If you didn’t know the story, you might ask, “Why would you paint this face?” But now you know. And maybe you see this face differently. Maybe you see this face and think he’s beautiful! I do!


What if we took the time to learn each other’s story? What if our hands slipped away from our phones, our distractions, and we took the time to see each other? Wouldn’t that be beautiful? Maybe even delicious?!!!!


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My most expensive finger.

I hit it on the door yesterday, my most expensive finger. It seems it is always taking a beating. It’s my left index finger. I am right handed, and an artist, so my right hand gets all the praise and the protection. But perhaps my left hand is the unsung hero. It’s always being asked to do the, at best unglamorous, sometimes dangerous, things, like – “Hold this nail, don’t worry, it’s just a hammer,” or “Brace the ruler while I cut with this knife.” It has been cut and battered and bruised, and it still supports, every time it is asked.

I had only been in France a short time when I cut this finger. Cut it deep. Even the tendon. I needed surgery. I had no insurance, or faith in the system, or a grasp of the language even. I was afraid. Afraid of the doctors, the procedure, how I was going to pay for it… everything. But the fear was wasted, as it is most of the time. The surgery worked. I sold a painting. My finger healed. The bill was paid. (How fitting that the right would in turn support the left.) And this most expensive finger now continues to show up daily to perform the uncelebrated tasks.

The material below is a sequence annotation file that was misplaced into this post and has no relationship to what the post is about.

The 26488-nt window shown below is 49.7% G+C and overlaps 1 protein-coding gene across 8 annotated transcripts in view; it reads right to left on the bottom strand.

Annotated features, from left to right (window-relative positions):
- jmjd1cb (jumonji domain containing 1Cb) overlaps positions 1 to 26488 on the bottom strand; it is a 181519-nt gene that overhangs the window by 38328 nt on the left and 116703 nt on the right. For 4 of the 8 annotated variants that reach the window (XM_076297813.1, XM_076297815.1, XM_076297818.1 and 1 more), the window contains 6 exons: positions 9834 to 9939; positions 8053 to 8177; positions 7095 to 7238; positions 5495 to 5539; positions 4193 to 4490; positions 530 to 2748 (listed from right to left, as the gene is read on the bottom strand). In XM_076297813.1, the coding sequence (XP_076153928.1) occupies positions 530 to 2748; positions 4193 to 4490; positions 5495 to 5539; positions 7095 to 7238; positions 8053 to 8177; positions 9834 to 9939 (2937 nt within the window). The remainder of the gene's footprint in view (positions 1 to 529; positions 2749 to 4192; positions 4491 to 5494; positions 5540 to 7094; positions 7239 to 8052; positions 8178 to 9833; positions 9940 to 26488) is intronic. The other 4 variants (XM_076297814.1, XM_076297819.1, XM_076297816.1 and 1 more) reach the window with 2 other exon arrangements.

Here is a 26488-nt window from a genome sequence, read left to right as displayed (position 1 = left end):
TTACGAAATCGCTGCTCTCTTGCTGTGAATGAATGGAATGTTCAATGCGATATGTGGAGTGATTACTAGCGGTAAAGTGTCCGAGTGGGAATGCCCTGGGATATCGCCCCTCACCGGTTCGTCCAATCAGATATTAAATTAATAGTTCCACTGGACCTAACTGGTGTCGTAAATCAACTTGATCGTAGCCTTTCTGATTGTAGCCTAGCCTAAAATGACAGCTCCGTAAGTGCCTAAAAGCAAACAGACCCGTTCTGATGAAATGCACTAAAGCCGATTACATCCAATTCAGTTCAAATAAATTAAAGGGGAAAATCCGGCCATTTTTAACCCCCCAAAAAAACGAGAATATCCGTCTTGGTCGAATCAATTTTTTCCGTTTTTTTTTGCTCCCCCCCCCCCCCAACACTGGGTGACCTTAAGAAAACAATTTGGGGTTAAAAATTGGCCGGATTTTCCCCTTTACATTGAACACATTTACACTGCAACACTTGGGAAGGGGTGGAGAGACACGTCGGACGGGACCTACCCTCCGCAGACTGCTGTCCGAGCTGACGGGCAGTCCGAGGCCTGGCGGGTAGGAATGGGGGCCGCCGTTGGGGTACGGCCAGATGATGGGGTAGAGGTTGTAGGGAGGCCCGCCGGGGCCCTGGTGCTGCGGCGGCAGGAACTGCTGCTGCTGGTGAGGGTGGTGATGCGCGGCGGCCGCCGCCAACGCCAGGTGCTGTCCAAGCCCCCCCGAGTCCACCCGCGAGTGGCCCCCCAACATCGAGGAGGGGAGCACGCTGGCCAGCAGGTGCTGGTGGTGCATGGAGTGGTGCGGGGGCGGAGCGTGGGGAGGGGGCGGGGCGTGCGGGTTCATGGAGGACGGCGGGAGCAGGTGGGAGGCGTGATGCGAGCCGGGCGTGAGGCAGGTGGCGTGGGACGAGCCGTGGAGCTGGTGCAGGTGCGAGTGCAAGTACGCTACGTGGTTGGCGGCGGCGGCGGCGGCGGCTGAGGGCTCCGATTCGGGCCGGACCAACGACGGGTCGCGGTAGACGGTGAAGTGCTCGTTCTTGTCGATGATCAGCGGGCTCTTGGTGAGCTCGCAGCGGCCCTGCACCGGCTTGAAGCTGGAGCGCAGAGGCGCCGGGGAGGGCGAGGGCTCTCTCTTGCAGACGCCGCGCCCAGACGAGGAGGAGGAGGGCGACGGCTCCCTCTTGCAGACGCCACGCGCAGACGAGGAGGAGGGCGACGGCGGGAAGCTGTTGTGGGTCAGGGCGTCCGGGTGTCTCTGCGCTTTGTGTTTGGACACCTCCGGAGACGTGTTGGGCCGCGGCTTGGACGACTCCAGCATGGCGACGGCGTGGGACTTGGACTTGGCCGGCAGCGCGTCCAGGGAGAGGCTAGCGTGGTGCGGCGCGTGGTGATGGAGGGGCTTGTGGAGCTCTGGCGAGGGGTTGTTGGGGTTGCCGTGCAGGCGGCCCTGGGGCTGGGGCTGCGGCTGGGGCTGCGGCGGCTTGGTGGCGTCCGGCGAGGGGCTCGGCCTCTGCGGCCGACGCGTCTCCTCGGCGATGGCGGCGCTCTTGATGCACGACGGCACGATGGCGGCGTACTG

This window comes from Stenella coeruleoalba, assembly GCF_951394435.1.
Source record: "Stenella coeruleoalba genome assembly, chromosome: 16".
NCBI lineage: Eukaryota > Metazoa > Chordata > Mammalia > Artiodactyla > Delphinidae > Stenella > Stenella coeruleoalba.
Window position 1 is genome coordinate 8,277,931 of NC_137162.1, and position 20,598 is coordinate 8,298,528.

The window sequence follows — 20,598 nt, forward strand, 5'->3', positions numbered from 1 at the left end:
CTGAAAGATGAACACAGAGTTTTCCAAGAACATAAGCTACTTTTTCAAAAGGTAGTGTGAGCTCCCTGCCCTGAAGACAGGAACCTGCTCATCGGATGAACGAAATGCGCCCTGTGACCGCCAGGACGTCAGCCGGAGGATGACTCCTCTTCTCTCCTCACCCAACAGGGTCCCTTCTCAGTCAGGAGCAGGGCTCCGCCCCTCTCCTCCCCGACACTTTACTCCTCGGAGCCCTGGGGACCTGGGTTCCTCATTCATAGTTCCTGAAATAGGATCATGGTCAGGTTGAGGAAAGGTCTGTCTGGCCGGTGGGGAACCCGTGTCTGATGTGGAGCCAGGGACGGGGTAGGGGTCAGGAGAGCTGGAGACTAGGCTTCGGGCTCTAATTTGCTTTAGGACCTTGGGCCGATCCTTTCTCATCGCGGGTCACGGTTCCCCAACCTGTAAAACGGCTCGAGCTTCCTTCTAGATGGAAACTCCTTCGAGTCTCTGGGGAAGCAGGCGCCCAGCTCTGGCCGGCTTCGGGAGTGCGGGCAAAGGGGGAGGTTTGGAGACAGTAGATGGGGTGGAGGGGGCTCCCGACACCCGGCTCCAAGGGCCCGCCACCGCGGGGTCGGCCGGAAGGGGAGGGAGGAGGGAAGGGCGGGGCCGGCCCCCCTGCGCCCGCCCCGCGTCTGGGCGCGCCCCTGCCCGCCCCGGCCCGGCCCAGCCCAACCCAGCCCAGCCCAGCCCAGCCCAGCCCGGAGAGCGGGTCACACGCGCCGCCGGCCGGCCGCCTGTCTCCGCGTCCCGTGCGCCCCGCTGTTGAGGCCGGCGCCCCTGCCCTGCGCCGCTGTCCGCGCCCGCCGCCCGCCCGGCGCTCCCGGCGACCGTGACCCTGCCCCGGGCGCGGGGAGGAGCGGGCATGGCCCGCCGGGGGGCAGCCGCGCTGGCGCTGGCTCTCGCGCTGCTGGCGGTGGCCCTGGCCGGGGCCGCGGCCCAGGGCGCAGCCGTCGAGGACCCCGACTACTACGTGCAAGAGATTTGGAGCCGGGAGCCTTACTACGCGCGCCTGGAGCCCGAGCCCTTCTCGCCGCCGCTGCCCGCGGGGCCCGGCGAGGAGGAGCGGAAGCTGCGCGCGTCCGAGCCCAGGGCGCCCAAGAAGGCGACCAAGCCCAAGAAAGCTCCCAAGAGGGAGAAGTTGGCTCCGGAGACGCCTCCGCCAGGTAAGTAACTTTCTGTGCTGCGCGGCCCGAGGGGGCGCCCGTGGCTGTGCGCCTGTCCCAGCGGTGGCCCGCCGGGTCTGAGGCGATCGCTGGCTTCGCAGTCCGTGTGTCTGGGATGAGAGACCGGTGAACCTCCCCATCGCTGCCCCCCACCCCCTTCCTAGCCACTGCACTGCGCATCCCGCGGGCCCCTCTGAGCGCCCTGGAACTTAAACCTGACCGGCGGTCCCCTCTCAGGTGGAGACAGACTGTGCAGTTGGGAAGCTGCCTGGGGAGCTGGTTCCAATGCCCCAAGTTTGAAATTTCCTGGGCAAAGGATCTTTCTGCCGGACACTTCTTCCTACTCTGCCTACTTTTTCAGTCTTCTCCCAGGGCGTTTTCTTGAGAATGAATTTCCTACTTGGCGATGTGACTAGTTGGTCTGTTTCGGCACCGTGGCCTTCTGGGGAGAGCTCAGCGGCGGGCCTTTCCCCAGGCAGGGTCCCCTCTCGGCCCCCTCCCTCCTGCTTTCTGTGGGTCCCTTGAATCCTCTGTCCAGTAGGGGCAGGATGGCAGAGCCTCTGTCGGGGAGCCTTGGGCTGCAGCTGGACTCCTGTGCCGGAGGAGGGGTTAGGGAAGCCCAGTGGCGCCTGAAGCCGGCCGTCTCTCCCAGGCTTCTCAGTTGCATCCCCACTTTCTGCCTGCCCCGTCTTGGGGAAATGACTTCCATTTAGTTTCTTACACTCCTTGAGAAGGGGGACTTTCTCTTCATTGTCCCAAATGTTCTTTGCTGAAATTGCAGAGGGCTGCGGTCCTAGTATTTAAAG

But I want to celebrate them. This finger. The unsung heroes. Those who have shown up for me daily. I hope I thank them properly. Invest in them. With time and resources, emotions and praise. They deserve it. I know I can do better. I know we can do better – investing in these everyday heroes who show up, only asking, “How can I help?”

I grab the brush with my right hand and give thanks.